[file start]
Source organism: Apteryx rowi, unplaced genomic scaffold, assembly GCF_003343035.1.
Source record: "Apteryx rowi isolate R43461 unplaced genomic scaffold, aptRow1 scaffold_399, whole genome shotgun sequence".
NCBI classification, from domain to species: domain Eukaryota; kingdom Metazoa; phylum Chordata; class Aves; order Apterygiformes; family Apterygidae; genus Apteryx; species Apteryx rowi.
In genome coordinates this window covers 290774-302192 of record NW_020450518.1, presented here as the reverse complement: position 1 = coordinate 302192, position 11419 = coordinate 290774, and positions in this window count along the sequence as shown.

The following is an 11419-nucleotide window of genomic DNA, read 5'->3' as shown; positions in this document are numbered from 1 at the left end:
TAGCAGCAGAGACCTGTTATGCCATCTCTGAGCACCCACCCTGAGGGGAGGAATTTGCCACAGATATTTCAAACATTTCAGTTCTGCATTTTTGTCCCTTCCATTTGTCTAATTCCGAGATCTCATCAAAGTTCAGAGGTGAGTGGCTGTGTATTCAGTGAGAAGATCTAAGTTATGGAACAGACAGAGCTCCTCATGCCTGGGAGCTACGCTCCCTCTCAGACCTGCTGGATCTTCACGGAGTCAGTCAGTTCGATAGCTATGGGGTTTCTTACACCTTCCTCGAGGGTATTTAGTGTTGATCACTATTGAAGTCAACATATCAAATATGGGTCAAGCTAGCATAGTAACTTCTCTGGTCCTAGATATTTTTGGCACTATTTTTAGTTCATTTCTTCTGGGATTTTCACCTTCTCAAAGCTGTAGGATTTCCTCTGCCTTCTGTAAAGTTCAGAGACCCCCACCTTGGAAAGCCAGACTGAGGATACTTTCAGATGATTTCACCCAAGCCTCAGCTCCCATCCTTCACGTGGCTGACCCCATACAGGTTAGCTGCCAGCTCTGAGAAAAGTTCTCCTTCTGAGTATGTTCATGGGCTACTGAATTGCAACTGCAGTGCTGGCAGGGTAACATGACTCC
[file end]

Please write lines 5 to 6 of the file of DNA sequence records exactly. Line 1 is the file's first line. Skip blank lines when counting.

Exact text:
The following is an 11419-nucleotide window of genomic DNA, read 5'->3' as shown; positions in this document are numbered from 1 at the left end:
TAGCAGCAGAGACCTGTTATGCCATCTCTGAGCACCCACCCTGAGGGGAGGAATTTGCCACAGATATTTCAAACATTTCAGTTCTGCATTTTTGTCCCTTCCATTTGTCTAATTCCGAGATCTCATCAAAGTTCAGAGGTGAGTGGCTGTGTATTCAGTGAGAAGATCTAAGTTATGGAACAGACAGAGCTCCTCATGCCTGGGAGCTACGCTCCCTCTCAGACCTGCTGGATCTTCACGGAGTCAGTCAGTTCGATAGCTATGGGGTTTCTTACACCTTCCTCGAGGGTATTTAGTGTTGATCACTATTGAAGTCAACATATCAAATATGGGTCAAGCTAGCATAGTAACTTCTCTGGTCCTAGATATTTTTGGCACTATTTTTAGTTCATTTCTTCTGGGATTTTCACCTTCTCAAAGCTGTAGGATTTCCTCTGCCTTCTGTAAAGTTCAGAGACCCCCACCTTGGAAAGCCAGACTGAGGATACTTTCAGATGATTTCACCCAAGCCTCAGCTCCCATCCTTCACGTGGCTGACCCCATACAGGTTAGCTGCCAGCTCTGAGAAAAGTTCTCCTTCTGAGTATGTTCATGGGCTACTGAATTGCAACTGCAGTGCTGGCAGGGTAACATGACTCC